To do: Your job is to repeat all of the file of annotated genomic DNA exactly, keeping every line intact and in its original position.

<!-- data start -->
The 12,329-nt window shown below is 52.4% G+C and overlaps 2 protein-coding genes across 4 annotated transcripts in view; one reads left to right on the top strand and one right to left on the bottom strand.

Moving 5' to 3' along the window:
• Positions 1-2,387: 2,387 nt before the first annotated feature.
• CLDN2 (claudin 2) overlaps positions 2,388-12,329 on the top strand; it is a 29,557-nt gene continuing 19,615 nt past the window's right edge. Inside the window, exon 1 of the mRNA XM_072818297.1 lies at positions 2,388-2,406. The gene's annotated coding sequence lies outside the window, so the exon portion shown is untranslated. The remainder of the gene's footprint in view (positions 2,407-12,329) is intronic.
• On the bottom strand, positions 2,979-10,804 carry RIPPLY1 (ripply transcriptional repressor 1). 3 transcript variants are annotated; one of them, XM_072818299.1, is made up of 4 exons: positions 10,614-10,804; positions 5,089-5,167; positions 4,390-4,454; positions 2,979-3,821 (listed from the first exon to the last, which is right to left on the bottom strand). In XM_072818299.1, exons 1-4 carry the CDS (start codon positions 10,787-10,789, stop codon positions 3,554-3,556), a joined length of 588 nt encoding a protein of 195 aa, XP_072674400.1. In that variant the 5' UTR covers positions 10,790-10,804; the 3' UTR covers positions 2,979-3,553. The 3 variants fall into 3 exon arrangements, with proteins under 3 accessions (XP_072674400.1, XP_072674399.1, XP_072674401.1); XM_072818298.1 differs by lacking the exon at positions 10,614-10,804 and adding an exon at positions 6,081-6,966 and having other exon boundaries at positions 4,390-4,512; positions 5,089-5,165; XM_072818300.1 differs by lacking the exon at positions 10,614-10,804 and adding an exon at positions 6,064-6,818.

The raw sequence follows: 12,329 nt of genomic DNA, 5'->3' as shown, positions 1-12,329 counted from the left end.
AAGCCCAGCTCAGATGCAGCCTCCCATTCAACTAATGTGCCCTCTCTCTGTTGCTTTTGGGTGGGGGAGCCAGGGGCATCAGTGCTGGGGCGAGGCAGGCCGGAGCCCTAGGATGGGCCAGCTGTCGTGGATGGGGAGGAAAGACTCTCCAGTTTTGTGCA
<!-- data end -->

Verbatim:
The 12,329-nt window shown below is 52.4% G+C and overlaps 2 protein-coding genes across 4 annotated transcripts in view; one reads left to right on the top strand and one right to left on the bottom strand.

Moving 5' to 3' along the window:
• Positions 1-2,387: 2,387 nt before the first annotated feature.
• CLDN2 (claudin 2) overlaps positions 2,388-12,329 on the top strand; it is a 29,557-nt gene continuing 19,615 nt past the window's right edge. Inside the window, exon 1 of the mRNA XM_072818297.1 lies at positions 2,388-2,406. The gene's annotated coding sequence lies outside the window, so the exon portion shown is untranslated. The remainder of the gene's footprint in view (positions 2,407-12,329) is intronic.
• On the bottom strand, positions 2,979-10,804 carry RIPPLY1 (ripply transcriptional repressor 1). 3 transcript variants are annotated; one of them, XM_072818299.1, is made up of 4 exons: positions 10,614-10,804; positions 5,089-5,167; positions 4,390-4,454; positions 2,979-3,821 (listed from the first exon to the last, which is right to left on the bottom strand). In XM_072818299.1, exons 1-4 carry the CDS (start codon positions 10,787-10,789, stop codon positions 3,554-3,556), a joined length of 588 nt encoding a protein of 195 aa, XP_072674400.1. In that variant the 5' UTR covers positions 10,790-10,804; the 3' UTR covers positions 2,979-3,553. The 3 variants fall into 3 exon arrangements, with proteins under 3 accessions (XP_072674400.1, XP_072674399.1, XP_072674401.1); XM_072818298.1 differs by lacking the exon at positions 10,614-10,804 and adding an exon at positions 6,081-6,966 and having other exon boundaries at positions 4,390-4,512; positions 5,089-5,165; XM_072818300.1 differs by lacking the exon at positions 10,614-10,804 and adding an exon at positions 6,064-6,818.

The raw sequence follows: 12,329 nt of genomic DNA, 5'->3' as shown, positions 1-12,329 counted from the left end.
AAGCCCAGCTCAGATGCAGCCTCCCATTCAACTAATGTGCCCTCTCTCTGTTGCTTTTGGGTGGGGGAGCCAGGGGCATCAGTGCTGGGGCGAGGCAGGCCGGAGCCCTAGGATGGGCCAGCTGTCGTGGATGGGGAGGAAAGACTCTCCAGTTTTGTGCA